U.S. Federal energy subsidies

Not surprisingly, the politicians are trying to make points by misrepresenting energy subsidies (a popular whipping boy when petrol prices are high). Those who work in the electricity/energy supply sectors just laugh when they hear one of Obama’s speeches (from the Wall Street Journal The Energy Subsidy Tally):

President Obama traveled to Iowa Tuesday and touted wind energy subsidies as the path to economic recovery. Then he attacked Mitt Romney as a tool of the oil and gas industry. “So my attitude is let’s stop giving taxpayer subsidies to oil companies that don’t need them, and let’s invest in clean energy that will put people back to work right here in Iowa,” he said. “That’s a choice in this election.”

The disproportionate subsidies are of course going to wind and solar. And worse the subsidies are buying down the uncompetitive delivered prices. If these wind and solar subsidies are stopped the building of new wind and solar stops instantly.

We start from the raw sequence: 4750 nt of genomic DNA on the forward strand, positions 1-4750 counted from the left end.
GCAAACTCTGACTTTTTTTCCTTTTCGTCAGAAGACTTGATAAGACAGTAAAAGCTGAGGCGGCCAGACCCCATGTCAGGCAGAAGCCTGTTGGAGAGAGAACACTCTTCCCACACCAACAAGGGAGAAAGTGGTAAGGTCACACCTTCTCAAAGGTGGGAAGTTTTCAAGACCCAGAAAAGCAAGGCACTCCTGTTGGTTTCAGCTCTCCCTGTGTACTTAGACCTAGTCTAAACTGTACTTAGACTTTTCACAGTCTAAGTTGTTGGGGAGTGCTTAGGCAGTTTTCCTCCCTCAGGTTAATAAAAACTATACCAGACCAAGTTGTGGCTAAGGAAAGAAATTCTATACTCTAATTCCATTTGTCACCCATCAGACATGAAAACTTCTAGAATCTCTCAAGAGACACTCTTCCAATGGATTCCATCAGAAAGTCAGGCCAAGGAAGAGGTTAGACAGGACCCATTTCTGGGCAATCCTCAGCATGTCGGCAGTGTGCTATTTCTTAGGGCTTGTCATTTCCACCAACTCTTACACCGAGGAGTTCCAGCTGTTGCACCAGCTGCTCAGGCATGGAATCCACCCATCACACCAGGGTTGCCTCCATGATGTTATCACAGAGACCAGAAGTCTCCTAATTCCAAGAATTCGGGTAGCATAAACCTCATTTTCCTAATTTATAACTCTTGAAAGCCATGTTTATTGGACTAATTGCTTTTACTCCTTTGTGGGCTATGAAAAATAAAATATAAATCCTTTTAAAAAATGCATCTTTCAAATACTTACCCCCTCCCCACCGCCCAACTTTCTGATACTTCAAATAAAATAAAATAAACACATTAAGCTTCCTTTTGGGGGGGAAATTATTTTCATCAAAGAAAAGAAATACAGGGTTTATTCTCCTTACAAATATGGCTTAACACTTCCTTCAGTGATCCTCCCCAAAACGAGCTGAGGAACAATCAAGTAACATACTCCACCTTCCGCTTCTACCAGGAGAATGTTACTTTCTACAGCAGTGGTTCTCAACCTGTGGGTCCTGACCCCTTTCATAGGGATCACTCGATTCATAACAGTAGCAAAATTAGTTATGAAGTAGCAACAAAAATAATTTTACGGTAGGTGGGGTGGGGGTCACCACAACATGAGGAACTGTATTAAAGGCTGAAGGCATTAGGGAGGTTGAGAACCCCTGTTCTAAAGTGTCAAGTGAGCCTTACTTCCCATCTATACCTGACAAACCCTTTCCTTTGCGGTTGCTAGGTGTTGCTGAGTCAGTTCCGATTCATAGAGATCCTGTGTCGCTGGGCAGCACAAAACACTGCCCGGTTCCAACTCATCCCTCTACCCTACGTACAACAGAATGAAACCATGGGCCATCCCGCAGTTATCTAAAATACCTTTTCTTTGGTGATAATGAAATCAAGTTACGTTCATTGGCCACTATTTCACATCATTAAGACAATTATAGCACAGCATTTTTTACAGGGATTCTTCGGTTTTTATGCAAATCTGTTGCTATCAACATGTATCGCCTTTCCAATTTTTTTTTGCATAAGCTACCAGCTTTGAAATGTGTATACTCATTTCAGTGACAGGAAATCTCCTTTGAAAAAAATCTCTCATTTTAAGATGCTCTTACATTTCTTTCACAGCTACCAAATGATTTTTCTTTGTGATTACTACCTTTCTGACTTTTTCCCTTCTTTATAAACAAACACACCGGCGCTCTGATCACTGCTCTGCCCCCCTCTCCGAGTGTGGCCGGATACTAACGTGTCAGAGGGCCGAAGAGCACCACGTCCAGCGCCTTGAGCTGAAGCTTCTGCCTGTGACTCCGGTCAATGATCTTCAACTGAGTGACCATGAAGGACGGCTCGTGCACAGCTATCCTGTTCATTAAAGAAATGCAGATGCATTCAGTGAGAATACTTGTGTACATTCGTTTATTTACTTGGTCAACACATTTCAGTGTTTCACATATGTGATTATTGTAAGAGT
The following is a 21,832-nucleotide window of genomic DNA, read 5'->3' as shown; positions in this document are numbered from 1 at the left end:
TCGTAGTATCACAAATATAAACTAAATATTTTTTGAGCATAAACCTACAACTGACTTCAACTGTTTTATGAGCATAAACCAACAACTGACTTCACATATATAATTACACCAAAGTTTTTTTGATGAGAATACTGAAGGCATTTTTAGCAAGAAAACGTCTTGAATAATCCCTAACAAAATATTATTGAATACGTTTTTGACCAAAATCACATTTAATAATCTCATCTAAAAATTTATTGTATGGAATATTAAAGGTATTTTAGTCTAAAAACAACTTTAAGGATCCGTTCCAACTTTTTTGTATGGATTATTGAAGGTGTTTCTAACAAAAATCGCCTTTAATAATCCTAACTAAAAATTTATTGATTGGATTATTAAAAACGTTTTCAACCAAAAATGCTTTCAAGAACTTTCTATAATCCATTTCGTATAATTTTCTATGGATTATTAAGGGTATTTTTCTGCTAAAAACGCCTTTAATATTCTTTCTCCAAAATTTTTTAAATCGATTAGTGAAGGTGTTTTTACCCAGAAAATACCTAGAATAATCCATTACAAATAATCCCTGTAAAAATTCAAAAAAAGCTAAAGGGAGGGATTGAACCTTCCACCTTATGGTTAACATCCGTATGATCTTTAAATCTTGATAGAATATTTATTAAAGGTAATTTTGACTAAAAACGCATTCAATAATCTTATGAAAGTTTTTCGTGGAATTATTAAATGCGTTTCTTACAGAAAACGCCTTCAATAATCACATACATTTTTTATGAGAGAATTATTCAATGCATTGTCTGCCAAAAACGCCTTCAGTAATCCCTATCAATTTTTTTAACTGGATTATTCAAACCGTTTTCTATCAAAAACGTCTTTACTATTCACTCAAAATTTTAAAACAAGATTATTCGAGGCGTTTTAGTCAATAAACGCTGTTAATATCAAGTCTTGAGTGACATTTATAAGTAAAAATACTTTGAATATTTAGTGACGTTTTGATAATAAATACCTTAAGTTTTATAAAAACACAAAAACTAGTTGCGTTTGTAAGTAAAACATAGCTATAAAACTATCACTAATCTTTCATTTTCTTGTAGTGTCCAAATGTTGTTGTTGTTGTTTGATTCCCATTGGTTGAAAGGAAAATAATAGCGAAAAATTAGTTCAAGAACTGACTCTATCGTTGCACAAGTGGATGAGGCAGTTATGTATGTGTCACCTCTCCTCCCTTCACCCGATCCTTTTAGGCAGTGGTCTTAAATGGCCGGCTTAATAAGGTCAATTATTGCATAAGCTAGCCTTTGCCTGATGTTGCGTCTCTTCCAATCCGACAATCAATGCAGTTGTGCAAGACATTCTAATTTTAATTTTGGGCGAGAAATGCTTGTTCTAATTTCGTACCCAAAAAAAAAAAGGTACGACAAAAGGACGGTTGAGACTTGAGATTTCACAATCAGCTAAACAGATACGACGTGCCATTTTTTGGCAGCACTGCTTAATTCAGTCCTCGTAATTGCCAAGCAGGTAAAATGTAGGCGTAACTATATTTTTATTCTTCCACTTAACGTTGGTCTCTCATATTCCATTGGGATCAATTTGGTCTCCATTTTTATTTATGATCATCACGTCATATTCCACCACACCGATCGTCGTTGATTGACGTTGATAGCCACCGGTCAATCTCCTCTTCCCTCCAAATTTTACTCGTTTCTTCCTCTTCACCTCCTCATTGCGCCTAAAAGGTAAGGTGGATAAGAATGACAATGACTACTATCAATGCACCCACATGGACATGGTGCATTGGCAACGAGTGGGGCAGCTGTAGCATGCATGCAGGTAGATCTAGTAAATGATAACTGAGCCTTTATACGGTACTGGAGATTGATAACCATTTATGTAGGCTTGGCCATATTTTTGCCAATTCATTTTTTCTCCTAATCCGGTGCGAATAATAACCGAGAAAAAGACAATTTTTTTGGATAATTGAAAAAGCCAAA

There certainly is a subsidy choice in the election, but the facts are a lot different than Mr. Obama portrays them. What he isn’t telling voters is how many tax dollars his Administration has already steered to wind and solar power, and how much more subsidized they are than other forms of electricity generation.

Personally I think all production subsidies should be eliminated. True R&D in zero-carbon options should be increased (Bill Gates is correct – probably 4x increase in US R&D would be right for a start). Eliminating the production subsidies would save USD 37 billion/year:

Mr. Obama’s plan to eliminate oil and gas subsidies would lower the budget deficit by less than $3 billion a year, but creating a true level playing field in energy, and allowing markets to determine which energy sources are used, would save $37 billion. That’s an energy plan that makes sense.